Category Archives: COVID-19

PPP Bonuses, Hazard Pay Count Towards Forgivable Payroll Costs, and Other New Guidance

On May 22, 2020, a week after issuing the application form for the CARES Act’s Paycheck Protection Program (“PPP”) loan forgiveness, the Small Business Administration (“SBA”) released the twenty-six-page interim final rules that provide formal guidance to accompany the application package.

Most of the interim final rules reiterate the substance of the PPP loan forgiveness application, but they also include new pieces of significant guidance such as the inclusion of employee bonuses and hazard pay as forgivable payroll costs when paid to employees earning less than $100,000 a year. Such payments are eligible for forgiveness because, as a supplement to salary or wages, they are considered compensation.

Some of the other significant new guidance includes:

  • a further cap on the forgivable payroll expenses of owner-employees, as not to be confused with self-employed individuals, in an amount that is the lesser of 8/52 of 2019 compensation or $15,385 per employee;
  • application of the above cap across all business, suggesting that someone with an ownership interest in multiple business will be subject to the overall limitation; and
  • safe harbors to protect borrowers from a reduction in full-time employees due to the employees’ actions.

Unsurprisingly, questions remain following the release of the rules, such as the definition of an “owner-employee.” No additional IRS frequently asked questions  have been released to supplement the interim final rules.

PPP Loans Less Than $2 Million Deemed Certified in Good Faith; Larger Loans Get Penalty Relief But Remain In Cloud of Repayment Uncertainty

On Wednesday, May 13, 2020, just a day before the deadline to recertify or repay Paycheck Protection Program (“PPP”) loans (previously discussed here), the Small Business Association (“SBA”) made good on its promise to provide further guidance as to what circumstances necessitate repayment with its release of FAQ 46. The new FAQ asks the following question:

“How will SBA review borrowers’ required good-faith certification concerning the necessity of their loan request?”

The first part of the SBA’s answer reveals a safe harbor for borrowers of PPP loans with an original principal amount of less than $2 million. Borrowers who received loans below this threshold will be deemed to have certified in good faith that the loan was necessary, because they “are generally less likely to have had access to adequate sources of liquidity in the current economic environment than borrowers that obtained larger loans.” The SBA also admitted that it has bigger fish to fry, as removing these borrowers from the PPP loan pool will allow it to “conserve its finite audit resources and focus its reviews on larger loans.”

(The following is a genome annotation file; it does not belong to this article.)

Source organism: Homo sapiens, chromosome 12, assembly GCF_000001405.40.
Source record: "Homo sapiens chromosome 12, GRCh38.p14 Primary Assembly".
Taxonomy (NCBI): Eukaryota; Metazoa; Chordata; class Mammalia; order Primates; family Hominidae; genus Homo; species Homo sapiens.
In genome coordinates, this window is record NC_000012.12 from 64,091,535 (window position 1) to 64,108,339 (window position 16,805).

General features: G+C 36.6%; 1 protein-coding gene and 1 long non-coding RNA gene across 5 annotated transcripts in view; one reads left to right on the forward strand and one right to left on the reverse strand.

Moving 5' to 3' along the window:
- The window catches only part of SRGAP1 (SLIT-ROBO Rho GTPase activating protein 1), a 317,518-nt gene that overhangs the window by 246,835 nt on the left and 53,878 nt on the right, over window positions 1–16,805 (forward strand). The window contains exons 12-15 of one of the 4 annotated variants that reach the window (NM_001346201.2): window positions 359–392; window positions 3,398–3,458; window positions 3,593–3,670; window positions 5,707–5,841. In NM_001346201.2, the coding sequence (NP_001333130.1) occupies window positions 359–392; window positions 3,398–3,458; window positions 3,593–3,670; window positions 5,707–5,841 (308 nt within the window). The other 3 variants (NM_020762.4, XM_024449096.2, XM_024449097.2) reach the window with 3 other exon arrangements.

As for the $2 million-and-above borrowers, the FAQ goes on to say that they may still have an adequate basis for making the required good-faith certification depending on their circumstances. If, however, the SBA determines by its review that a borrower lacked an adequate basis for its PPP loan, the SBA will seek repayment of such loan and notify the lender that the borrower is ineligible for loan forgiveness. Further, the SBA will not take administrative enforcement action to collect repayment or make referrals to other agencies if the borrower voluntarily repays the loan after receiving notification from the SBA. The SBA did not offer a specific timeframe within which repayment would prevent administrative enforcement.

Borrowers who did receive loans of $2 million or more should consider setting aside enough funds to make a repayment should the SBA require it, though one wonders whether the SBA could use retention of such reserves as a basis to question the necessity—and hence the qualification—of the loan. That seems like an unfair catch-22, motivating “larger” small businesses to stop paying employees after the PPP measuring period ends. We hope the SBA will provide more clarification to help these businesses avoid that dilemma and to encourage businesses to continue deploying funds to keep their workforces in place after the PPP measurement period ends.

The SBA also released FAQ 47 later in the day on May 13, which automatically extends the repayment date to Monday, May 18, 2020. The stated reason for this extension is “to give borrowers an opportunity to review and consider FAQ 46.” The practical significance of FAQ 47 as it relates to the necessary-ness certification is unclear, given the penalty relief provided by FAQ 46.

PPP Repayment Deadline Extended But Confusion Remains

On May 5, 2020, the Small Business Administration (“SBA”) in consultation with the Department of Treasury (“Treasury”) announced in a new online FAQ that it is giving extra time for companies to repay loans they applied for and received in good faith under the initial guidance provided by the SBA to the Paycheck Protection Program (“PPP”). Originally set for May 7, 2020, the deadline to repay the loan without incurring penalties is now extended to May 14, 2020. The SBA also stated that it plans to issue “additional guidance on how it will review certification prior to May 14, 2020.” Continue reading

Florida’s Road to Recovery Begins

Late yesterday, on April 29, 2020, Florida’s Governor issued his Phase 1: Safe. Smart. Step-by-Step Plan for Florida’s Recovery in Executive Order 20-112 and clarifying FAQs, which will be effective 12:01 a.m. on May 4, 2020, until a new order is issued. Continue reading

SBA Issues Potentially Overbroad Guidance Narrowing PPP Qualification Standards

Lawyers have a saying, “Bad Facts Make Bad Law.”  Recent Small Business Administration guidance regarding the Paycheck Protection Program proves it true in one more case.